Experimental approaches include isolated lung perfusion (ILP) and transpulmonary chemoembolization [83, 84]. ILP has been developed based on experience with limb perfusion to treat malignant melanoma or sarcoma. Johnston et al. [85] reported this procedure in 1983. ILP requires cannulation of the pulmonary artery and veins to deliver chemotherapy directly to the lung. Clinical trials have revealed significant toxicity in phase I reports [84]. Transpulmonary chemoembolization delivers chemotherapy to the lung by percutaneous catheterization of pulmonary arteries. Vogl et al. [86] reported 106 lung metastases treated with this method.

FUTURE DIRECTIONS

  1. Top of page
  2. INTRODUCTION
  3. DIAGNOSIS AND DETECTION
  4. SURGICAL THERAPY FOR LUNG METASTASIS
  5. PULMONARY METASTASECTOMY FOR SPECIFIC HISTOLOGIES
  6. ALTERNATIVE LOCAL TREATMENTS FOR PULMONARY METASTASIS
  7. FUTURE DIRECTIONS
  8. REFERENCES

Despite the many hundreds of reports on addressing the feasibility and efficacy of resection of metastatic disease to the lung, there is essentially no prospective data, and therefore, benefit cannot be assumed. Prior attempts at trials evaluating efficacy of pulmonary metastasectomy have failed because of unwillingness on the part of either surgeons or patients to randomize patients to a non-surgical arm. In an novel trial design, Treasure et al. [87] is currently attempting to clarify the question as to whether metastasectomy has benefit in the Pulmonary Metastasectomy for Colorectal Cancer (PulMiCC) trial. This trial opened for enrollment in March of 2010 and is attempting to enroll patients with colorectal metastases who are in the “zone of uncertainty” regarding appropriateness of therapeutics. Patients are seen as falling into one of three groups. The first group would be most likely to benefit from surgery and would include such patients as those with a single lung lesion many years after resection of the primary site. At the other extreme are patients who are very unlikely to benefit from surgery. These patients have many lesions with a short DFI and would be treated with systemic therapy alone. These two groups would be enrolled but not randomized and treated at the physician's discretion. The third group is those who the treating physicians have equipoise about whether surgery or medical therapies are most appropriate. These patients have a limited number of lesions with an intermediate DFI time (e.g., one or two lesions at 2–4 years after resection). These patients are being enrolled and randomized to surgery versus medical therapies. Hopefully, this trial will help clarify which patients, if any, with pulmonary metastases from a colon primary benefit from resection.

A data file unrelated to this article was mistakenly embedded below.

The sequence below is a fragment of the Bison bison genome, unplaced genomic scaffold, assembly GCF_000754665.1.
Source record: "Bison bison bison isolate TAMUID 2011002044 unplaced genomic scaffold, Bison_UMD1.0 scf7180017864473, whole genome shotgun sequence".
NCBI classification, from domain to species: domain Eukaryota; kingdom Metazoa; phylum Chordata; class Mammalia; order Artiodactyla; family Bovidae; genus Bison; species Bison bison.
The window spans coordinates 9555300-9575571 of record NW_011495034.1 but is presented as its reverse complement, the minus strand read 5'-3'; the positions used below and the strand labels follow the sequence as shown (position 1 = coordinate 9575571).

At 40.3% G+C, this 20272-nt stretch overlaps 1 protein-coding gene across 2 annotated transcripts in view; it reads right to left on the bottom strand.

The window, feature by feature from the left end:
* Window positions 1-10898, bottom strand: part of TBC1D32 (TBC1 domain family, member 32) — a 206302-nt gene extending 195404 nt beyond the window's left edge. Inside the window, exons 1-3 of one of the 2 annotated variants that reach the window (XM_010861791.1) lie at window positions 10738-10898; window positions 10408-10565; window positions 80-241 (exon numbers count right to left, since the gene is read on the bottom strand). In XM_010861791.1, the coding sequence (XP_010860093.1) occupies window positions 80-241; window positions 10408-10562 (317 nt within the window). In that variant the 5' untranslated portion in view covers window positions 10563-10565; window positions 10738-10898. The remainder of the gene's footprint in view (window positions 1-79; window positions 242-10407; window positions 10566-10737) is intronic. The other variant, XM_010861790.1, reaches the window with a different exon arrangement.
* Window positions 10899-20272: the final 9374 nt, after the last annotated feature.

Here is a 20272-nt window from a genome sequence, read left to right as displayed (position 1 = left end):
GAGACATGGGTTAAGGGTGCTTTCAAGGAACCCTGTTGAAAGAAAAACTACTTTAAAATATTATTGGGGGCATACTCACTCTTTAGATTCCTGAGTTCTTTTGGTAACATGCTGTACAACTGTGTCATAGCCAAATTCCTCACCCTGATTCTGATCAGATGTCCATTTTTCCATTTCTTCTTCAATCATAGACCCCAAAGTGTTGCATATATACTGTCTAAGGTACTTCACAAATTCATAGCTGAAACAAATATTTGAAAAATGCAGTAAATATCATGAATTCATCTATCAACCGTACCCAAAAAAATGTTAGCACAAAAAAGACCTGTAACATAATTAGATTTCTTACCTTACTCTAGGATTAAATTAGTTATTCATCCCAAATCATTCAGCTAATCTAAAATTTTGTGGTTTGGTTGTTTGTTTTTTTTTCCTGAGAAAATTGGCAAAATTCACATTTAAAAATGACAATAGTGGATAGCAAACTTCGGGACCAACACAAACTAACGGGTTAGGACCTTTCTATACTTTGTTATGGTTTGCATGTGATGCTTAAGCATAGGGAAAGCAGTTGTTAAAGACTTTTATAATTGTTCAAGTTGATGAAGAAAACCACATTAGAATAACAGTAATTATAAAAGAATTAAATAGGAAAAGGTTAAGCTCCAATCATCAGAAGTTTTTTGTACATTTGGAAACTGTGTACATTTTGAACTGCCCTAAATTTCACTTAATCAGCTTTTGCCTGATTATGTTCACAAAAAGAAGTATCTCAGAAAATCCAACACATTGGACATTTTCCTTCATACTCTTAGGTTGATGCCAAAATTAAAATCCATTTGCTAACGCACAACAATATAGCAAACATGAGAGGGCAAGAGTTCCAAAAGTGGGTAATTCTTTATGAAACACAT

The majority of advancements in metastatic disease have been the development of newer systemic agents with responses in diseases that have traditionally been resistant to chemotherapy. While these agents have created excitement in both patients and the oncologic community, most of these agents are tested with progression-free survival end-points. Unfortunately, most patients treated with these new agents do experience progressive disease even if median survival has been increased. The role of these agents in conjunction with metastasectomy remains largely unexplored and represents an area in which well-designed clinic trails of multimodality therapy could answer questions about the optimal management of patients with pulmonary metastases.

REFERENCES

  1. Top of page
  2. INTRODUCTION
  3. DIAGNOSIS AND DETECTION
  4. SURGICAL THERAPY FOR LUNG METASTASIS
  5. PULMONARY METASTASECTOMY FOR SPECIFIC HISTOLOGIES
  6. ALTERNATIVE LOCAL TREATMENTS FOR PULMONARY METASTASIS
  7. FUTURE DIRECTIONS
  8. REFERENCES